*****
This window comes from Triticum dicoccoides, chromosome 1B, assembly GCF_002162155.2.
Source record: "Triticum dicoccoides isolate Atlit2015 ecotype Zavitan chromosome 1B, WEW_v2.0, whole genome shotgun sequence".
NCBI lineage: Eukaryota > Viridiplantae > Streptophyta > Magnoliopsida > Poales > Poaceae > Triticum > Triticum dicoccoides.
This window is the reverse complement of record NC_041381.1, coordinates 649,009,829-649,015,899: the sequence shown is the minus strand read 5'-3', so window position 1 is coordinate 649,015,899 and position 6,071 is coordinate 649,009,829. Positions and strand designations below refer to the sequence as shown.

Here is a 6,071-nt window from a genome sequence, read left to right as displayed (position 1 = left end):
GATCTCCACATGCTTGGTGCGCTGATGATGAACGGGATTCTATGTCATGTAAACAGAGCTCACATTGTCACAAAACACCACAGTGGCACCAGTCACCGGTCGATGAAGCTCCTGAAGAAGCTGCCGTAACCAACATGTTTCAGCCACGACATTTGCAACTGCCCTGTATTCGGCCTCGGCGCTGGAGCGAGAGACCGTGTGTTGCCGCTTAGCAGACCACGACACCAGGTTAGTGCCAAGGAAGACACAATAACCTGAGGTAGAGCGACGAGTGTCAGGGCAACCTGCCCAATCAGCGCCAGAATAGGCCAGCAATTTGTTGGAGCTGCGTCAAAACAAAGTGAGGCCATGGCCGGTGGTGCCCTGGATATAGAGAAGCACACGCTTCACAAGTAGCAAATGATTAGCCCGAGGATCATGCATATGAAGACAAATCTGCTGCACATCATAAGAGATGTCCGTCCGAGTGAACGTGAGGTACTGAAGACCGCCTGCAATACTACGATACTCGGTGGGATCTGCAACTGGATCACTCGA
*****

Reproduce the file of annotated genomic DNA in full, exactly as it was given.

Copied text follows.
This window comes from Triticum dicoccoides, chromosome 1B, assembly GCF_002162155.2.
Source record: "Triticum dicoccoides isolate Atlit2015 ecotype Zavitan chromosome 1B, WEW_v2.0, whole genome shotgun sequence".
NCBI lineage: Eukaryota > Viridiplantae > Streptophyta > Magnoliopsida > Poales > Poaceae > Triticum > Triticum dicoccoides.
This window is the reverse complement of record NC_041381.1, coordinates 649,009,829-649,015,899: the sequence shown is the minus strand read 5'-3', so window position 1 is coordinate 649,015,899 and position 6,071 is coordinate 649,009,829. Positions and strand designations below refer to the sequence as shown.

Here is a 6,071-nt window from a genome sequence, read left to right as displayed (position 1 = left end):
GATCTCCACATGCTTGGTGCGCTGATGATGAACGGGATTCTATGTCATGTAAACAGAGCTCACATTGTCACAAAACACCACAGTGGCACCAGTCACCGGTCGATGAAGCTCCTGAAGAAGCTGCCGTAACCAACATGTTTCAGCCACGACATTTGCAACTGCCCTGTATTCGGCCTCGGCGCTGGAGCGAGAGACCGTGTGTTGCCGCTTAGCAGACCACGACACCAGGTTAGTGCCAAGGAAGACACAATAACCTGAGGTAGAGCGACGAGTGTCAGGGCAACCTGCCCAATCAGCGCCAGAATAGGCCAGCAATTTGTTGGAGCTGCGTCAAAACAAAGTGAGGCCATGGCCGGTGGTGCCCTGGATATAGAGAAGCACACGCTTCACAAGTAGCAAATGATTAGCCCGAGGATCATGCATATGAAGACAAATCTGCTGCACATCATAAGAGATGTCCGTCCGAGTGAACGTGAGGTACTGAAGACCGCCTGCAATACTACGATACTCGGTGGGATCTGCAACTGGATCACTCGA